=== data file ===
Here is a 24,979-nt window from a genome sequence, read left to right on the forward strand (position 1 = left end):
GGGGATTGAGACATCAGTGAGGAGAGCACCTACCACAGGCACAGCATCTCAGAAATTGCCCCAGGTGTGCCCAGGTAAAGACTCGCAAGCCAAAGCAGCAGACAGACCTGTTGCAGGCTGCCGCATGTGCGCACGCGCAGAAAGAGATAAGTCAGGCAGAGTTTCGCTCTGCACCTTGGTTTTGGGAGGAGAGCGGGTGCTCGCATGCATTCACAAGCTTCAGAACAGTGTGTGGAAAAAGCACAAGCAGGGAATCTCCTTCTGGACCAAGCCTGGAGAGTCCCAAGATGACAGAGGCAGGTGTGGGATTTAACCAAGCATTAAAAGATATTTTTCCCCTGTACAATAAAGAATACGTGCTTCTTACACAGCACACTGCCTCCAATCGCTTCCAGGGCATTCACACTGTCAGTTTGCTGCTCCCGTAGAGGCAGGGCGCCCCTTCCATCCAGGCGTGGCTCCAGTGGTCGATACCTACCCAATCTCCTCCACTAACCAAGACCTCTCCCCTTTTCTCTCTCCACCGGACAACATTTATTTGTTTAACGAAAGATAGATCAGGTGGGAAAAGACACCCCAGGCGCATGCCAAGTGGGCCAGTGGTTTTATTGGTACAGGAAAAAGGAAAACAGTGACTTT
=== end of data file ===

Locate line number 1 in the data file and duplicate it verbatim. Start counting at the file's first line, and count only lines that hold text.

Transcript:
Here is a 24,979-nt window from a genome sequence, read left to right on the forward strand (position 1 = left end):